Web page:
Monday, April 1, 2013

Latin Proverbs and Fables Round-Up: April 1

Here is a round-up of today's proverbs and fables - and for previous posts, check out the Bestiaria Latina Blog archives. You can keep up with the latest posts by using the RSS feed, or you might prefer to subscribe by email.

HODIE (Roman Calendar): Kalendae Apriles, the Kalends of April.

MYTHS and LEGENDS: The art image for today's legend shows Nessus and Deianeira; you can also see the legends for the current week listed together here.


TODAY'S MOTTOES and PROVERBS:

TINY MOTTOES: Today's tiny motto is: Semper sursum (English: Always upwards).

3-WORD PROVERBS: Today's 3-word verb-less proverb is Omnium finis mors (English: Death is the end of all things)

AUDIO PROVERBS: Today's audio Latin proverb is Si satis est, multum est (English: If it is enough, it is a lot). To read a brief essay about this proverb and to listen to the audio, visit the Latin Via Proverbs blog.

PUBLILIUS SYRUS: Today's proverb from Publilius Syrus is: Minimum eripit fortuna, cui minimum dedit (English: Fortune can deprive least the person to whom she gave least).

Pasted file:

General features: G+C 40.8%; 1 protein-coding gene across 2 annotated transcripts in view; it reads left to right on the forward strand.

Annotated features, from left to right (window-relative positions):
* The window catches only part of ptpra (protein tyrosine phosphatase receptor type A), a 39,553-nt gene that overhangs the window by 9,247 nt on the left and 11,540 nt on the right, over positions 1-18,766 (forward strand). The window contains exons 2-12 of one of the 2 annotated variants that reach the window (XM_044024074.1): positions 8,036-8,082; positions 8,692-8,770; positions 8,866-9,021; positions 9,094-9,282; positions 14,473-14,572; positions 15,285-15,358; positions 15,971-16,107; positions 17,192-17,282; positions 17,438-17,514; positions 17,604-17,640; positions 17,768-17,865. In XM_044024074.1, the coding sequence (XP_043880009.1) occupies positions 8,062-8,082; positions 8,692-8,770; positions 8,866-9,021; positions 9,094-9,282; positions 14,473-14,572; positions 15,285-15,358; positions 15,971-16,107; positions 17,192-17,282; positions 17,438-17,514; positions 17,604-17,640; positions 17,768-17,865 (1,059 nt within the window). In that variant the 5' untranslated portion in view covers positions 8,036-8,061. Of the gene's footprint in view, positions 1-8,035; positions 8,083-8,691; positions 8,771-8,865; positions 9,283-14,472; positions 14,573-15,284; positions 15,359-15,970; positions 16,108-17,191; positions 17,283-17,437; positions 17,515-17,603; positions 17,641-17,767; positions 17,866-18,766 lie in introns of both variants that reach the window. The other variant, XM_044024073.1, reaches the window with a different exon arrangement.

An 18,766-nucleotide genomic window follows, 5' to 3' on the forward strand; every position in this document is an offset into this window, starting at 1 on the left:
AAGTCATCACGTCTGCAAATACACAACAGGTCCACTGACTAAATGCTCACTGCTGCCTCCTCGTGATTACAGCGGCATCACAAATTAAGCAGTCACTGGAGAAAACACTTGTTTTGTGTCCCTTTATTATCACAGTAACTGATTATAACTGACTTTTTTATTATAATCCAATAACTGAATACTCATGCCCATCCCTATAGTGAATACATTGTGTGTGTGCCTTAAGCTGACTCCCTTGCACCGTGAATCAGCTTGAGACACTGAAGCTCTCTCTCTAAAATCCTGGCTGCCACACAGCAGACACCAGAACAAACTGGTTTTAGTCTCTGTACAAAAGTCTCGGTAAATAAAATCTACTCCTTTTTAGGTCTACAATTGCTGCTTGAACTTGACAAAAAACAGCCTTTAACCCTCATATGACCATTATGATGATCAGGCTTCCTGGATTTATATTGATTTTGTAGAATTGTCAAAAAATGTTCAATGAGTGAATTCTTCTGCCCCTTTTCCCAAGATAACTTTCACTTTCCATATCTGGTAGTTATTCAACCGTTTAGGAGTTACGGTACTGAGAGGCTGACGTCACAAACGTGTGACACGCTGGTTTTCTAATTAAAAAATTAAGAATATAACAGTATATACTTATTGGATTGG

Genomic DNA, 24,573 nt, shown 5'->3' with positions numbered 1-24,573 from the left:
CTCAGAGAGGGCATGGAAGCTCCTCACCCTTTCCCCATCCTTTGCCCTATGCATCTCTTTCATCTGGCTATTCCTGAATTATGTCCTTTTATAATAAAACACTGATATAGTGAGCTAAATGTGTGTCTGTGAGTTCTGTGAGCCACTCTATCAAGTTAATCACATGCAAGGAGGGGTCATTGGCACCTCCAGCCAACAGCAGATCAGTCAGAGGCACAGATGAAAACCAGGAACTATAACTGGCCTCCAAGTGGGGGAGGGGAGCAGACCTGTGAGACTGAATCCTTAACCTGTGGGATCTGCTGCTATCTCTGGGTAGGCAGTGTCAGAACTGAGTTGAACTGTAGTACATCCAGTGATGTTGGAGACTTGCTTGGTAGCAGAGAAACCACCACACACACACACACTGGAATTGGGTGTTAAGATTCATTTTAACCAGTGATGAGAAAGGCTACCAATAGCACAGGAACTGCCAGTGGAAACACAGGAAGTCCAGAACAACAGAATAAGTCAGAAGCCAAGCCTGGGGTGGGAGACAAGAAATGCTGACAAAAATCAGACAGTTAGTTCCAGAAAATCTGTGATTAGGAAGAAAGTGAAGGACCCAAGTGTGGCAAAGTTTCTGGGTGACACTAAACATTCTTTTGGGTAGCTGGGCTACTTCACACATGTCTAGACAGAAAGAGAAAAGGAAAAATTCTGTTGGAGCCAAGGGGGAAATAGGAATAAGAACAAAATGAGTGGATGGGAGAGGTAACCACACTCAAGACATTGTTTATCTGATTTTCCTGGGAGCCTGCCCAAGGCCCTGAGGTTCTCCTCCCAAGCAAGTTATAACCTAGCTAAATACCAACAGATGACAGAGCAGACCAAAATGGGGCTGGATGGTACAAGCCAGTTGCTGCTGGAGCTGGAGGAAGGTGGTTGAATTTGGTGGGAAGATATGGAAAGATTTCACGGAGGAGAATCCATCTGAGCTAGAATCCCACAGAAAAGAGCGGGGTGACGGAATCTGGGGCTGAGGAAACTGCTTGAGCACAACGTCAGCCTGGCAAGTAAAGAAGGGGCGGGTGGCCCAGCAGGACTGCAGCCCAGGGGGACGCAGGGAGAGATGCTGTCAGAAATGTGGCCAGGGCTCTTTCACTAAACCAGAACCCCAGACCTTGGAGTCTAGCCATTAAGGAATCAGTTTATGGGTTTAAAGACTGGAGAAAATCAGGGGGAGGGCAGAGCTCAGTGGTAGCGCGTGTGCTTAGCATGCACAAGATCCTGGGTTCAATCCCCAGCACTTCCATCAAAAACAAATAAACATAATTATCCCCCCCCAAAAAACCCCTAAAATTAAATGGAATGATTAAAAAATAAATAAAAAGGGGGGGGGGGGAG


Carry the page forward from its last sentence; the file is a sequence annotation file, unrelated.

ERASMUS' ANIMALS: Today's animal proverb from Erasmus is Ibyci grues (English: The cranes of Ibycus; from Adagia 1.9.22 - you can read about how the cranes avenged the murder of Ibycus here at Wikipedia - and see the animated gif below).

BREVISSIMA: The distich poster for today is Fama Carissima. Click here for a full-sized view; the poem has a vocabulary list and an English translation, too.


And here is today's proverbial lolcat:


TODAY'S FABLES AND SONGS:

FABULAE FACILES: The fable from the Fabulae Faciles widget is Simia et Piscatores, a story of monkey-see, monkey-do (this fable has a vocabulary list).

MILLE FABULAE: The fable from the Mille Fabulae et Una widget is Harundo et Quercus, a wonderful fable in praise of flexibility.

quercus et arundo

GreekLOLz - and Latin and English, too. Below is one of my GreekLOLz; for the individual Greek, Latin and English versions of the graphic, see the blog post: Αἱ Ἰβύκου γέρανοι. Ibyci grues. The cranes of Ibycus.






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